WASHINGTON—A complex international corporate tax deal that took years to hammer out soon faces one of its toughest tests: the U.S. Congress.
The Group of 20 major economies backed the plan this weekend in Venice, Italy, following the earlier endorsement from a broader 130-country group. The plan, aimed at limiting corporate tax avoidance, would revamp longstanding international rules and is crucial to President Biden’s plans to raise corporate taxes.
“The world is ready to end the global race to the bottom on corporate taxation, and there’s broad consensus about how to do it,” Treasury Secretary Janet Yellen said.
As detailed negotiations continue, other countries will look to see if U.S. lawmakers implement a minimum corporate tax of at least 15% and embrace new rules for dividing the power to tax the largest companies. Congress will stare back, monitoring how quickly other countries create minimum taxes and remove unilateral taxes on digital companies that have drawn bipartisan U.S. opposition.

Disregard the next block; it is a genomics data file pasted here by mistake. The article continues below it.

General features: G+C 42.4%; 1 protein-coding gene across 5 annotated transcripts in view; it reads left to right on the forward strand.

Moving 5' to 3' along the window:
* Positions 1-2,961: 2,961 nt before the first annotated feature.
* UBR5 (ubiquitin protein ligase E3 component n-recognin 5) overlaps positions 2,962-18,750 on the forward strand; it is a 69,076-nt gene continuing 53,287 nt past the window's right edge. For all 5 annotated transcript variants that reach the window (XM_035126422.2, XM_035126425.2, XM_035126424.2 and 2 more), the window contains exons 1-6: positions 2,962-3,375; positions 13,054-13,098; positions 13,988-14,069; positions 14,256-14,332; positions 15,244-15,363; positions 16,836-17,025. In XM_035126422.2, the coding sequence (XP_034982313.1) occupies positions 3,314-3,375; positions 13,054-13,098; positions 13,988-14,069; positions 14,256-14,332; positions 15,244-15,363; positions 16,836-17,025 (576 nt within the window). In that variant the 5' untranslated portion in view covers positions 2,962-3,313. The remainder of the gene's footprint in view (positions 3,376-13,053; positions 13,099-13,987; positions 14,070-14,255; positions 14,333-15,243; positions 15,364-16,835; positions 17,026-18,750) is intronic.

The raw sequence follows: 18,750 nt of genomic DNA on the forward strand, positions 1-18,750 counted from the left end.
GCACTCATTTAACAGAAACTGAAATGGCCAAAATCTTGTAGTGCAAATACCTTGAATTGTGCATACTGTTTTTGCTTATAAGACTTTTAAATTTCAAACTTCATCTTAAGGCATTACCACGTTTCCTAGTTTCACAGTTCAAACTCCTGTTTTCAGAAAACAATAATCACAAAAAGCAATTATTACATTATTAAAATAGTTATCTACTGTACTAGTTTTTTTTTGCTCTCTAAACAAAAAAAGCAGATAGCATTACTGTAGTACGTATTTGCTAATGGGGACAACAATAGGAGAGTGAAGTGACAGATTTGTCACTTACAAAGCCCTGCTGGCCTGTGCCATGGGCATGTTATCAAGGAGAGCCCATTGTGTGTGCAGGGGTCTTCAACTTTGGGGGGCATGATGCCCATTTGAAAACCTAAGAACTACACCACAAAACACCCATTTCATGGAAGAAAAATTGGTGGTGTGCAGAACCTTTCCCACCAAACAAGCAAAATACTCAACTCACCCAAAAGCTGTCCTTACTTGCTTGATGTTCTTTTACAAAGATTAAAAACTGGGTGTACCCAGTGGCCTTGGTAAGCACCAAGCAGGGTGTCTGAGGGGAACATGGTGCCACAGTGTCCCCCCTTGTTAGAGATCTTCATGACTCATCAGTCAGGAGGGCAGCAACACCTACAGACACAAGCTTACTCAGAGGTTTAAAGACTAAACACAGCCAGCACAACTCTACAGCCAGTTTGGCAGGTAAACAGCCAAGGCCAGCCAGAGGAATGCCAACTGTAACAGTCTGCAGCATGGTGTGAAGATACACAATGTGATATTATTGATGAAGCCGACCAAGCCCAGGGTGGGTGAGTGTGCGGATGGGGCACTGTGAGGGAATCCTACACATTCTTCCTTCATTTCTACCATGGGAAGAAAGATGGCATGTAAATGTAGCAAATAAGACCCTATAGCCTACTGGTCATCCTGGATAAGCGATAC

“The rest of the world is very aware that the administration cannot bind Congress,” said Chip Harter, the Trump administration’s lead international tax negotiator, who is now at PwC LLP. “They are watching very closely.”
Originally Appeared Here